A simplified classical database transaction can be viewed as:
- reading M items
- performing some calculation based on those reads
- writing some N results based on these calculations, which may include the elements originally read.
When performing these transactions (concurrently) the ACID properties need to be maintained.
Exactly the same requirements (N updates based on M reads transactionally) exist in other non-DBMS concurrent systems.
I'm interested in finding out what algorithms exist for performing/resolving these transactions, and what the relative strengths and weaknesses of these algorithms are. Could you recommend some reading? This could be books or online references/tutorials.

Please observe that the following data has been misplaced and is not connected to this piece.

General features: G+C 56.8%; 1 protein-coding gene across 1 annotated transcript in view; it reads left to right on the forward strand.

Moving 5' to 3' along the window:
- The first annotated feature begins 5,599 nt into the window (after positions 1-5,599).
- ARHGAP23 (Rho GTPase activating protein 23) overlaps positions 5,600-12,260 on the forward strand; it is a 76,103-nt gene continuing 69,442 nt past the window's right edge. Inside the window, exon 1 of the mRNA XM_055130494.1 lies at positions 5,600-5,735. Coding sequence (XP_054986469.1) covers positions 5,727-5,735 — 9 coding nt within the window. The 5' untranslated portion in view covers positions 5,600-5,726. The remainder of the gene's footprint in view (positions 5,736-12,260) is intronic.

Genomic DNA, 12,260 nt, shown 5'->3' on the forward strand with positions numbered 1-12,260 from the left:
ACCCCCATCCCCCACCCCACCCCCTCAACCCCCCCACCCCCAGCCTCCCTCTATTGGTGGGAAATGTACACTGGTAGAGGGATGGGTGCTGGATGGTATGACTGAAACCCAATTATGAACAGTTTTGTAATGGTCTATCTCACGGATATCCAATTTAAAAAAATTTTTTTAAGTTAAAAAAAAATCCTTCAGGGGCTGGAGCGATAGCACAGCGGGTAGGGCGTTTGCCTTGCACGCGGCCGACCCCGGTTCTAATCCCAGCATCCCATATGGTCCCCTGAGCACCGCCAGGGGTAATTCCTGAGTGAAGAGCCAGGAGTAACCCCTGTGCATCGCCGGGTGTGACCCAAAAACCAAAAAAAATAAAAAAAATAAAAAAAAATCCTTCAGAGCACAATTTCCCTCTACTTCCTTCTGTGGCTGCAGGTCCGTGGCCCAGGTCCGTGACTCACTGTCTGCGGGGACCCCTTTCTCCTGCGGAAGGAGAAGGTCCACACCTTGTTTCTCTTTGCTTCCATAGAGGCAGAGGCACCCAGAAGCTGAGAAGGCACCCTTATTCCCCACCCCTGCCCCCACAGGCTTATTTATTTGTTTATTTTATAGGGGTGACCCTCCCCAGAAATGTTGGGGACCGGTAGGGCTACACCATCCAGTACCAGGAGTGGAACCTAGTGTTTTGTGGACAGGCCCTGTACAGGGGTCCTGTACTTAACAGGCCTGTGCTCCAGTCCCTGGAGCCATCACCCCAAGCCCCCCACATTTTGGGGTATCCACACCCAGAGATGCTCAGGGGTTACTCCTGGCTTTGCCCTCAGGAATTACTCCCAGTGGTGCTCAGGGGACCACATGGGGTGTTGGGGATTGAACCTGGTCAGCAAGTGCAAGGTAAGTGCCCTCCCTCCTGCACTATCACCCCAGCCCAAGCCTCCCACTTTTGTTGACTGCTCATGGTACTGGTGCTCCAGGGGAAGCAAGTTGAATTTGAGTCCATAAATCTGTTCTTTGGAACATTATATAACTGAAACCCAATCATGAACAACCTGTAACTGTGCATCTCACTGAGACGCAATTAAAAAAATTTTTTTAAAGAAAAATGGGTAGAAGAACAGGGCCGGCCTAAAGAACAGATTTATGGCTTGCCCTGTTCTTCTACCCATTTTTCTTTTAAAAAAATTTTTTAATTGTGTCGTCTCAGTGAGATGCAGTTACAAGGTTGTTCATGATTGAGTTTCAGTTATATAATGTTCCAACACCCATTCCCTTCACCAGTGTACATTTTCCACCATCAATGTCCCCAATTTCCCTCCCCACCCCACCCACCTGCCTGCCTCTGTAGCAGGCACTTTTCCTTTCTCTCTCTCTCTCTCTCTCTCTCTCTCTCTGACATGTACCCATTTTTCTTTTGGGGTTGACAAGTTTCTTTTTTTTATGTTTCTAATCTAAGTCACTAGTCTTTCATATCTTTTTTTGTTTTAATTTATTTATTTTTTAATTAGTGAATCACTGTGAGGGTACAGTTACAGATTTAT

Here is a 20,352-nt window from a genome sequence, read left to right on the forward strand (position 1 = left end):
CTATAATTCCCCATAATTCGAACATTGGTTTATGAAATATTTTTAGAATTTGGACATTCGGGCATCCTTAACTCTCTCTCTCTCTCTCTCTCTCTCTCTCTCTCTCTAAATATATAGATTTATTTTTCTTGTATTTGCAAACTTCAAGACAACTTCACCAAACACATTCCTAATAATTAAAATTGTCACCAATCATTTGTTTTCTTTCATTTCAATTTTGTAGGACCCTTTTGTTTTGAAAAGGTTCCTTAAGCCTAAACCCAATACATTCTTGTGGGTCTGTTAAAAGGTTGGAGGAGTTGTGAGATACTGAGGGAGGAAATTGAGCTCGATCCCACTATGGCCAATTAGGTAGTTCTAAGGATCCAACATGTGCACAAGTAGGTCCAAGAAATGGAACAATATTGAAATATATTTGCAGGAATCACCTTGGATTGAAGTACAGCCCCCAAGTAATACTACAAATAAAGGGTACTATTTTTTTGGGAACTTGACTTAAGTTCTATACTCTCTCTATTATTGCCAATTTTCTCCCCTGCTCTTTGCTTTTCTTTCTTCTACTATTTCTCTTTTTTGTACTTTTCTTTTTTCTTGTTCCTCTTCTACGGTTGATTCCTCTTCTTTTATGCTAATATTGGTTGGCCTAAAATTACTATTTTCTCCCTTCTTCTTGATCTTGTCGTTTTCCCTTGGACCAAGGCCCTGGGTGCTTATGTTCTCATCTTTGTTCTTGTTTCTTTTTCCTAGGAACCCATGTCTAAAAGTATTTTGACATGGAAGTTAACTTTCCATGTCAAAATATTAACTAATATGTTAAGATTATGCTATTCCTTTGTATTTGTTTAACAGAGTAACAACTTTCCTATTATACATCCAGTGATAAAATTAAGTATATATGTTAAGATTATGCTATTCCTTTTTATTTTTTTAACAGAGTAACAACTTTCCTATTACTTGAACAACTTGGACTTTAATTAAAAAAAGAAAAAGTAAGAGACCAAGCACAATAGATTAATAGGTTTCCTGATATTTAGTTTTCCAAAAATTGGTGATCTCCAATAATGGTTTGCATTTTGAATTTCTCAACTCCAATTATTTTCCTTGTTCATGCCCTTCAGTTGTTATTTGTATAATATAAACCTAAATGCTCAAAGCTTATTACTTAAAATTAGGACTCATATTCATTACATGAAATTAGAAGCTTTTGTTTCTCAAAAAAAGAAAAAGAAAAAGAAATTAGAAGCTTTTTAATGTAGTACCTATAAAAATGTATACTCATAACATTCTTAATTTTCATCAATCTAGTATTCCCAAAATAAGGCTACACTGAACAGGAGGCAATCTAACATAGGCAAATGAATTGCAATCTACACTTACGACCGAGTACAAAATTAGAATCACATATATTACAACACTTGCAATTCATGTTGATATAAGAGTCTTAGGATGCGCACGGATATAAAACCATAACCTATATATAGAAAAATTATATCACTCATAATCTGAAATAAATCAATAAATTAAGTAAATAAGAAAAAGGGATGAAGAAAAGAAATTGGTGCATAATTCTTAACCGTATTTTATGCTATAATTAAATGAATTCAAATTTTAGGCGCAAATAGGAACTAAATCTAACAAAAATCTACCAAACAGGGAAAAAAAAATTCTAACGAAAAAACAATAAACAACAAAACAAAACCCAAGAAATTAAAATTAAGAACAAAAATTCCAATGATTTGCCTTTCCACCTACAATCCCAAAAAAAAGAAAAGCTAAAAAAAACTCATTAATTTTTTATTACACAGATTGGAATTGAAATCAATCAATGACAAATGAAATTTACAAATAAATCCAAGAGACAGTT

So for example, a naive algorithm might be each transaction taking a single global lock, in effect forcing single threading and removing concurrency. A slightly more complicated algorithm would be individual item read/write locks, with an ordering to avoid deadlock). Etc, etc. Is there a good source documenting various algorithms for solving this problem. Even an answer which only pointed to a single algorithm with it's strength and weaknesses would be useful.